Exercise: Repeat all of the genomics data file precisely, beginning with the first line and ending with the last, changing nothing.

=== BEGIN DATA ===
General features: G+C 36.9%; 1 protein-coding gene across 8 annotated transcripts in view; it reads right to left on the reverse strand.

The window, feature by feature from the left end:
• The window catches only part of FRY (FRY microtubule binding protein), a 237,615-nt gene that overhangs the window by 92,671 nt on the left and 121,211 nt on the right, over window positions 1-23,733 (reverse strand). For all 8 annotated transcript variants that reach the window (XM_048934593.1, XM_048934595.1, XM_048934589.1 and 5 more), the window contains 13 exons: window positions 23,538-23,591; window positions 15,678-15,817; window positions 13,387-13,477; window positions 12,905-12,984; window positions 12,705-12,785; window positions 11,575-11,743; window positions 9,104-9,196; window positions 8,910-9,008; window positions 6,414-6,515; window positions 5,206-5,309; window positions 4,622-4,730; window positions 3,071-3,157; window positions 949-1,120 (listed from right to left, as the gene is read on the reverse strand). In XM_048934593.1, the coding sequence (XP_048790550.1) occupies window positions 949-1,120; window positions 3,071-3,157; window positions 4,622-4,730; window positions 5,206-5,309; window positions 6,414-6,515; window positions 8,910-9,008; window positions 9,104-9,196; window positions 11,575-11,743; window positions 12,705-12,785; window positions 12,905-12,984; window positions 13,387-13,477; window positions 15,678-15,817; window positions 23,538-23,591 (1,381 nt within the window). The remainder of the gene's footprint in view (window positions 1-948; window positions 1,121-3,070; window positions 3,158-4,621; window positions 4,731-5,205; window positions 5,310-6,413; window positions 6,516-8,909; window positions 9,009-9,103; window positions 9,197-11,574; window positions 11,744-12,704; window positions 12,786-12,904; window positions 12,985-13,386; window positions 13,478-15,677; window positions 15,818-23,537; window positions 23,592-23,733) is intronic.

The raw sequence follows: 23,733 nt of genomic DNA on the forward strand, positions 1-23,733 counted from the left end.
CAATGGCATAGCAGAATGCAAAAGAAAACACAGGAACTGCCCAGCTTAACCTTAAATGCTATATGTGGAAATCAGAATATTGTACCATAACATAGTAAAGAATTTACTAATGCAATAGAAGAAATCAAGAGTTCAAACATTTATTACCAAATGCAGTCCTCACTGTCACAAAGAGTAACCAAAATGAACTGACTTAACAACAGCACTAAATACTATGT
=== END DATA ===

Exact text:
General features: G+C 36.9%; 1 protein-coding gene across 8 annotated transcripts in view; it reads right to left on the reverse strand.

The window, feature by feature from the left end:
• The window catches only part of FRY (FRY microtubule binding protein), a 237,615-nt gene that overhangs the window by 92,671 nt on the left and 121,211 nt on the right, over window positions 1-23,733 (reverse strand). For all 8 annotated transcript variants that reach the window (XM_048934593.1, XM_048934595.1, XM_048934589.1 and 5 more), the window contains 13 exons: window positions 23,538-23,591; window positions 15,678-15,817; window positions 13,387-13,477; window positions 12,905-12,984; window positions 12,705-12,785; window positions 11,575-11,743; window positions 9,104-9,196; window positions 8,910-9,008; window positions 6,414-6,515; window positions 5,206-5,309; window positions 4,622-4,730; window positions 3,071-3,157; window positions 949-1,120 (listed from right to left, as the gene is read on the reverse strand). In XM_048934593.1, the coding sequence (XP_048790550.1) occupies window positions 949-1,120; window positions 3,071-3,157; window positions 4,622-4,730; window positions 5,206-5,309; window positions 6,414-6,515; window positions 8,910-9,008; window positions 9,104-9,196; window positions 11,575-11,743; window positions 12,705-12,785; window positions 12,905-12,984; window positions 13,387-13,477; window positions 15,678-15,817; window positions 23,538-23,591 (1,381 nt within the window). The remainder of the gene's footprint in view (window positions 1-948; window positions 1,121-3,070; window positions 3,158-4,621; window positions 4,731-5,205; window positions 5,310-6,413; window positions 6,516-8,909; window positions 9,009-9,103; window positions 9,197-11,574; window positions 11,744-12,704; window positions 12,786-12,904; window positions 12,985-13,386; window positions 13,478-15,677; window positions 15,818-23,537; window positions 23,592-23,733) is intronic.

The raw sequence follows: 23,733 nt of genomic DNA on the forward strand, positions 1-23,733 counted from the left end.
CAATGGCATAGCAGAATGCAAAAGAAAACACAGGAACTGCCCAGCTTAACCTTAAATGCTATATGTGGAAATCAGAATATTGTACCATAACATAGTAAAGAATTTACTAATGCAATAGAAGAAATCAAGAGTTCAAACATTTATTACCAAATGCAGTCCTCACTGTCACAAAGAGTAACCAAAATGAACTGACTTAACAACAGCACTAAATACTATGT